Watch Out, World, Here Comes Diane von Furstenberg

Before the ubiquitous wrap dress, before the CFDA lifetime achievement award and the multi-million dollar luxury brand, Diane von Furstenberg was just a newbie designer making sales calls from her living room. OK, she wasn’t just any newbie designer, she was Princess Diane von Furstenberg through her marriage to German Prince Egon von Furstenberg in 1969. The 23-year-old Belgian and her husband had recently moved to New York City, had a baby and quickly became a fixture in the society pages, thanks to her good looks and great fashion sense. But von Furstenberg wasn’t one to rest on her title. When the New York Times profiled the princess on this day in 1970, she Read More »

Remembering the Triangle Shirtwaist Fire or, In Praise of the Ladies Garment Workers Union

If you were a teenage immigrant in New York in the early 1900s, you might have worked in a dress shop. And if you worked in a dress shop, you would have worked nine-hour days, probably crammed into some moldy basement with locked doors and a complete dickhead for a boss who was likely also a mobster. You would make about $3 a week—about $77 in today’s world—but you wouldn’t be able to keep it all. Some of it you’d have to give back to your dickhead boss (who sometimes beat you) to pay for the thread Read More »

Fashion Statement: Mollie Parnis

“I’ve always had a theory that good designing doesn’t mean dresses you have to throw away every year. Things shouldn’t go out of date overnight.” —American designer Mollie Parnis, who was born on this day in 1905.

Parnis’s inspiration to go into fashion came thanks to a very important first date that resulted in her first-ever design—and then some. A young man working in the fabrics industry had invited her to a football game, and she pestered her mother for a new outfit. “She took me down to Division Street and got me a navy dress,” Parnis said later. “I still remember it. Blue serge.” After the football game, her date offered to take her dancing and suggested she go home and change. But she was wearing the fanciest dress she owned, so she cut the neckline with scissors and added a lace collar from a blouse of her mother’s Read More »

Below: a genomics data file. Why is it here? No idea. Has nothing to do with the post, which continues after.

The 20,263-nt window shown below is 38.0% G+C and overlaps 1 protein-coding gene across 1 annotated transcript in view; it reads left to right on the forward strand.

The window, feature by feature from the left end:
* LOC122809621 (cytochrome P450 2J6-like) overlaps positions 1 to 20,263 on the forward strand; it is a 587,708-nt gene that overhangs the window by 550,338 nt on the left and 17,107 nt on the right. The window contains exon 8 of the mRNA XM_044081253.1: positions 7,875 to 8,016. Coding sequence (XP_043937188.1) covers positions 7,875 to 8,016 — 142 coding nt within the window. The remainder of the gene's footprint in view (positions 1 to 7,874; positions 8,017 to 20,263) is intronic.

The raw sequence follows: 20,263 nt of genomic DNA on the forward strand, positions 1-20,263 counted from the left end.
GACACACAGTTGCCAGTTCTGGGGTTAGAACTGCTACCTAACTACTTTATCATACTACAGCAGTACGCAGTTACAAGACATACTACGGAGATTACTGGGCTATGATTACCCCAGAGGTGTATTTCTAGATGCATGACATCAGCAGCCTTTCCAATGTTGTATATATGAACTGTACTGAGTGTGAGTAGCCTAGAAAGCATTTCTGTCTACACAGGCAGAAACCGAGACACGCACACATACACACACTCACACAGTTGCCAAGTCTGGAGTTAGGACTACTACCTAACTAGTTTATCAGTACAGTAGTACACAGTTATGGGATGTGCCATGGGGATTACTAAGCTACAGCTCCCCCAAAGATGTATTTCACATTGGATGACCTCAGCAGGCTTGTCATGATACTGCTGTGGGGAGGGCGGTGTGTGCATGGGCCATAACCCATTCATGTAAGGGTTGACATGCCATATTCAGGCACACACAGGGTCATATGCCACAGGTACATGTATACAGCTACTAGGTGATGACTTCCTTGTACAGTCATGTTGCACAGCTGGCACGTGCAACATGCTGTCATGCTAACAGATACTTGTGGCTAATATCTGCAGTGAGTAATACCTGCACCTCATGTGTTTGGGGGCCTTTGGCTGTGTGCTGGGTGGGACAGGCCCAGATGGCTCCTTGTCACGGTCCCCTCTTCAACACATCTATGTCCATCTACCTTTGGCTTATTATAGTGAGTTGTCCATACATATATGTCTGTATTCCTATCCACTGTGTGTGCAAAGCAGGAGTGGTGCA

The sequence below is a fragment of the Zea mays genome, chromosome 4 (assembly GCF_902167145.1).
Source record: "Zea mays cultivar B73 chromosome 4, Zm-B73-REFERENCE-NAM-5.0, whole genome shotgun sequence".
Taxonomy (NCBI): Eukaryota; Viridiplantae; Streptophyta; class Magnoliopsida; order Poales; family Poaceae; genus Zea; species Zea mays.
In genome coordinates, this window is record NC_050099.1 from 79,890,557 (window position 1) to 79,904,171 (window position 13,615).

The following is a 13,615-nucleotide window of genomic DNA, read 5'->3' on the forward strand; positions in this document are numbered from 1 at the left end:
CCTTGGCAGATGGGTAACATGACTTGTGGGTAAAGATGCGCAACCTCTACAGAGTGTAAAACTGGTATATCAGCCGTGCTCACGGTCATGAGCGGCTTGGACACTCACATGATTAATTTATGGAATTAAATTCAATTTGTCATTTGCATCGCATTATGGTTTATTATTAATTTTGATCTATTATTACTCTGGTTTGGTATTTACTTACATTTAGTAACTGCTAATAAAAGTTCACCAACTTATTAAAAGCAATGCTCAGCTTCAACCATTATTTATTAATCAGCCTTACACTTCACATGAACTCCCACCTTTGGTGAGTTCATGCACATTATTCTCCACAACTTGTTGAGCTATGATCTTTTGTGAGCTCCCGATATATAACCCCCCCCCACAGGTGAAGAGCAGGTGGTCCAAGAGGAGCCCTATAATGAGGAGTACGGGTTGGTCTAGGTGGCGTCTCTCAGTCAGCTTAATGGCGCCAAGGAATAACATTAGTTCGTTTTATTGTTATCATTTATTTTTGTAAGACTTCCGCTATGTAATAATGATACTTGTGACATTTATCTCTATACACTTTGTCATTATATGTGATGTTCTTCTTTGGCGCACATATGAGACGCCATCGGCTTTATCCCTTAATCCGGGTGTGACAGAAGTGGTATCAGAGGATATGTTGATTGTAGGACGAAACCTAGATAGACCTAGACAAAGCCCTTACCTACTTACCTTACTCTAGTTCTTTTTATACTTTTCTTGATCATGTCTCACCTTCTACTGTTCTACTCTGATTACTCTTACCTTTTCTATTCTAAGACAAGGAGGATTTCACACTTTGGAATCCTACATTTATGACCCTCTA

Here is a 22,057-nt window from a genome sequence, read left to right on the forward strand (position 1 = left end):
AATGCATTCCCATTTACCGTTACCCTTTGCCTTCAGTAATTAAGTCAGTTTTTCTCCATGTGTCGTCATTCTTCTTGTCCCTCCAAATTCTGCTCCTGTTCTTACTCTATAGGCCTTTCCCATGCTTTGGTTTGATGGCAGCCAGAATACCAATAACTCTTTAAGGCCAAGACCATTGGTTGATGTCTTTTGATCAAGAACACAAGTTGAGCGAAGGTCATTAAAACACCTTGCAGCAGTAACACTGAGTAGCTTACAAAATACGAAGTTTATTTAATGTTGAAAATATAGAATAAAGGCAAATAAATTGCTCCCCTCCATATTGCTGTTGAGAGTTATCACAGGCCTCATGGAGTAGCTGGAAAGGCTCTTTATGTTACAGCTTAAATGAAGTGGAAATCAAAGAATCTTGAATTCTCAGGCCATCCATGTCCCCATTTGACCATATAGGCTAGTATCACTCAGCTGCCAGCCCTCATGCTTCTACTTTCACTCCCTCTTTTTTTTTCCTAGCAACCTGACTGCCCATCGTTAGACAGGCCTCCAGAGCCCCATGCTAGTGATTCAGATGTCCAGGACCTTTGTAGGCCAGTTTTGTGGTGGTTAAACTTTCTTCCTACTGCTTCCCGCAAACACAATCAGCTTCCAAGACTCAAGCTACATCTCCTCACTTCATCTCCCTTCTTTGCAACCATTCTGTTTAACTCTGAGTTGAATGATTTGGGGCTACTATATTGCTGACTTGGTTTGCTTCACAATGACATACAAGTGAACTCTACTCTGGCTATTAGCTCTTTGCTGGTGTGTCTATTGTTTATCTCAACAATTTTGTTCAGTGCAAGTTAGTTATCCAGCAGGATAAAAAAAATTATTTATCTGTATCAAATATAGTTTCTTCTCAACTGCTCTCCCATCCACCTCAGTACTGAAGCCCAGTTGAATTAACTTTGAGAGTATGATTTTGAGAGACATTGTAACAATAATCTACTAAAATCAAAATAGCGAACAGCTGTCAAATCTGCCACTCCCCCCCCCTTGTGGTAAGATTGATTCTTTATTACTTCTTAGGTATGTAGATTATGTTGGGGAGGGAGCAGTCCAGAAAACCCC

Three “Socko” Designers: Betsey, Willi and Getty

Oh, to time travel back to this day in 1971! I’m totally grooving on this ad for a three-designer in-store appearance and informal fashion show on this day in 1971 at Franklin Simon, an old Manhattan department store that closed its doors in 1979. On this Monday afternoon from noon to 2 p.m., the store was hosting fashion designers Betsey Johnson, Willi Smith and Getty Miller, the latter of whom I can barely find a drop of information about, for an informal fashion show and meet-and-greet with these “really socko” designers. “We urge you,” the text reads. “These people are the ones who are leading the way—influencing the directions that life is now taking.” Read More »

Forget the Thread and Needle, Just Use the Eye: Hattie Carnegie’s Sixth Sense of Style

If Hattie Carnegie had been a contestant on Project Runway, she never would have made it past the first round. The famed Seventh Avenue dressmaker, who died on this day in 1956, did not know how to sew. A Time magazine tribute noted that, “her needlework was atrocious, and if she ventured to baste a hem it was likely to sag.” But she had an eye for editing and the gene for style, so it’s no surprise she was able to build up an $8 million empire on the “little Carnegie suit.”

Born Henrietta Kanengeiser in 1889, the designer appropriated the famous steelmaker Andrew Carnegie’s name for herself in the hopes of living out her own rags to riches fantasy. Growing up in a poor family of Austrian immigrants, Carnegie starting working at Macy’s department store at age 15. That, as they say, is where it all began. She was no awkward tween wallflower, and the youngster felt confident enough to weigh in on a window display of a black, beaded evening gown, suggesting to the fitter that it needed a white fur collar and cuffs. The dress sold fabulously well with the Carnegie touch. And so, a fashion prodigy was born.

In 1909, Carnegie and a seamstress friend set up shop together as Carnegie—Ladies’ Hatter. Rose made dresses and Hattie made hats to sell in their tiny, second-floor shop, Read More »

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